ROOM in Classic Quotes

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Quotes from Mansfield Park by Jane Austen
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 Current Search - room in Mansfield Park
1  But if I had more room, I should take a prodigious delight in improving and planting.
Mansfield Park By Jane Austen
Get Context   In CHAPTER VI
2  "This is not a very promising beginning," said Mrs. Norris, when Fanny had left the room.
Mansfield Park By Jane Austen
Get Context   In CHAPTER II
3  Tom walked out of the room as he said it, and Edmund was left to sit down and stir the fire in thoughtful vexation.
Mansfield Park By Jane Austen
Get Context   In CHAPTER XIII
4  Her own gentle voice speaking from the other end of the room, which was a very long one, told them that she was on the sofa.
Mansfield Park By Jane Austen
Get Context   In CHAPTER VII
5  Every room on the west front looked across a lawn to the beginning of the avenue immediately beyond tall iron palisades and gates.
Mansfield Park By Jane Austen
Get Context   In CHAPTER IX
6  The spare rooms at the Parsonage had never been wanted, but the absolute necessity of a spare room for a friend was now never forgotten.
Mansfield Park By Jane Austen
Get Context   In CHAPTER III
7  Fanny left the room with a very sorrowful heart; she could not feel the difference to be so small, she could not think of living with her aunt with anything like satisfaction.
Mansfield Park By Jane Austen
Get Context   In CHAPTER III
8  "I am sure she ought to be very much obliged to you," added Julia, hastily leaving the room as she spoke, from a consciousness that she ought to offer to stay at home herself.
Mansfield Park By Jane Austen
Get Context   In CHAPTER VIII
9  Listening and wondering were all suspended for a time, for Mr. Bertram was in the room again; and though feeling it would be a great honour to be asked by him, she thought it must happen.
Mansfield Park By Jane Austen
Get Context   In CHAPTER XII
10  Edmund had little to hope, but he was still urging the subject when Henry Crawford entered the room, fresh from the Parsonage, calling out, "No want of hands in our theatre, Miss Bertram."
Mansfield Park By Jane Austen
Get Context   In CHAPTER XIII
11  Mr. Yates was particularly pleased: he had been sighing and longing to do the Baron at Ecclesford, had grudged every rant of Lord Ravenshaw's, and been forced to re-rant it all in his own room.
Mansfield Park By Jane Austen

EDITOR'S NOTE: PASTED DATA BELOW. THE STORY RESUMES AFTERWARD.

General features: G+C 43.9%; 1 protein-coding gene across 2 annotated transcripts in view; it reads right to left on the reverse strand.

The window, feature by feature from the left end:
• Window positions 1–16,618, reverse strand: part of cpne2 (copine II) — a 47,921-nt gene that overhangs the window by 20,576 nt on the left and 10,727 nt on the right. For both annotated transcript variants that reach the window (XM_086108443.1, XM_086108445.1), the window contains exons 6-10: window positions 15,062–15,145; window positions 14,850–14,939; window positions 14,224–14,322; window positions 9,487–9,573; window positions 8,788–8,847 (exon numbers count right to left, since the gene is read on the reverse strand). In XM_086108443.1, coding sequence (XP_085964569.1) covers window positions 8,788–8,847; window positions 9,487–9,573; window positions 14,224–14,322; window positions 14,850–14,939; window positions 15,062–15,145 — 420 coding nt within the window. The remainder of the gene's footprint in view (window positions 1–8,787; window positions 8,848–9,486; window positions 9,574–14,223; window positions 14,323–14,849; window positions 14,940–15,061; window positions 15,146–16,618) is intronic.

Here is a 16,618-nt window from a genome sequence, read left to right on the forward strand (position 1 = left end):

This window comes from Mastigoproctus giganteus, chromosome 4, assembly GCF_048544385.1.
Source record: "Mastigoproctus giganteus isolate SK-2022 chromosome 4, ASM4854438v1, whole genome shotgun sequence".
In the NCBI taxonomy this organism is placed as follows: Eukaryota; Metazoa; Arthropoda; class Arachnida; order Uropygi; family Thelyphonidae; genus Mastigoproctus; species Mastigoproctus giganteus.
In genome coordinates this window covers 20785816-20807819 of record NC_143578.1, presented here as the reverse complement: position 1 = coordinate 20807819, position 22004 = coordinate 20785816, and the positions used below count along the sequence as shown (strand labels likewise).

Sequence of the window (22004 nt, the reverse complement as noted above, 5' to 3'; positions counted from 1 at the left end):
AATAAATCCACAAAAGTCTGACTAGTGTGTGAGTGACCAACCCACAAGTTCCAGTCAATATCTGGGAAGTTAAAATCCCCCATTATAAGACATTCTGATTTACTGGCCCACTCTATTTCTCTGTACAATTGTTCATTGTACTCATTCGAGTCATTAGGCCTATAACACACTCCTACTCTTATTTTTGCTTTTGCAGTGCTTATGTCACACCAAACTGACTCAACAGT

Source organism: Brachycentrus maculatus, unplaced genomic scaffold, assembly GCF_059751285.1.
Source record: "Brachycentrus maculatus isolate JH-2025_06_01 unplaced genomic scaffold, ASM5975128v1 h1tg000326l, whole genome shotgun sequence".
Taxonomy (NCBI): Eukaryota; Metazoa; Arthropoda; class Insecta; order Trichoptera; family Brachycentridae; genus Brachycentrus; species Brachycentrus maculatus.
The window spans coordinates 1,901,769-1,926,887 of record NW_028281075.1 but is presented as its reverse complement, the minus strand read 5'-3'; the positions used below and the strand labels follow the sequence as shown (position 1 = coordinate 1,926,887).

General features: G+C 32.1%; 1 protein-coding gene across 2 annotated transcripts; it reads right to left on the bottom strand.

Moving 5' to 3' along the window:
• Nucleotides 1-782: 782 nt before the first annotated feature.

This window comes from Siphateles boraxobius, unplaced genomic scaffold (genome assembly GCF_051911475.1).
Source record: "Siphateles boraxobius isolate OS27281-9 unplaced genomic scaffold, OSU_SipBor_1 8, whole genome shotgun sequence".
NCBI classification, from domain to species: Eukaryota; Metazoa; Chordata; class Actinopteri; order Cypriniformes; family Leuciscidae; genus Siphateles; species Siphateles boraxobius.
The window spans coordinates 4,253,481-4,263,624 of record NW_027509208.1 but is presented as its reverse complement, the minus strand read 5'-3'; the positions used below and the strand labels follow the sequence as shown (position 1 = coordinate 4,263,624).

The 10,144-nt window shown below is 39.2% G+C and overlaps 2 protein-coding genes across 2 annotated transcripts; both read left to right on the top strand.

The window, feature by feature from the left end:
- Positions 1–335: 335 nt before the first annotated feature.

Get Context   In CHAPTER XIV
12  Not all her precautions, however, could save her from being suspected of something better; or, perhaps, her very display of the importance of a spare room might have misled Sir Thomas to suppose it really intended for Fanny.
Mansfield Park By Jane Austen
Get Context   In CHAPTER III
13  And so saying, she walked hastily out of the room, leaving awkward feelings to more than one, but exciting small compassion in any except Fanny, who had been a quiet auditor of the whole, and who could not think of her as under the agitations of jealousy without great pity.
Mansfield Park By Jane Austen
Get Context   In CHAPTER XIV
14  Fanny's imagination had prepared her for something grander than a mere spacious, oblong room, fitted up for the purpose of devotion: with nothing more striking or more solemn than the profusion of mahogany, and the crimson velvet cushions appearing over the ledge of the family gallery above.
Mansfield Park By Jane Austen
Get Context   In CHAPTER IX
15  To prevent its being expected, she had fixed on the smallest habitation which could rank as genteel among the buildings of Mansfield parish, the White House being only just large enough to receive herself and her servants, and allow a spare room for a friend, of which she made a very particular point.
Mansfield Park By Jane Austen
Get Context   In CHAPTER III
16  When this had lasted some time, the division of the party was completed by Tom Bertram and Mr. Yates walking off together to consult farther in the room now beginning to be called the Theatre, and Miss Bertram's resolving to go down to the Parsonage herself with the offer of Amelia to Miss Crawford; and Fanny remained alone.
Mansfield Park By Jane Austen
Get Context   In CHAPTER XIV
17  That she should be tired now, however, gives me no surprise; for there is nothing in the course of one's duties so fatiguing as what we have been doing this morning: seeing a great house, dawdling from one room to another, straining one's eyes and one's attention, hearing what one does not understand, admiring what one does not care for.
Mansfield Park By Jane Austen
Get Context   In CHAPTER IX
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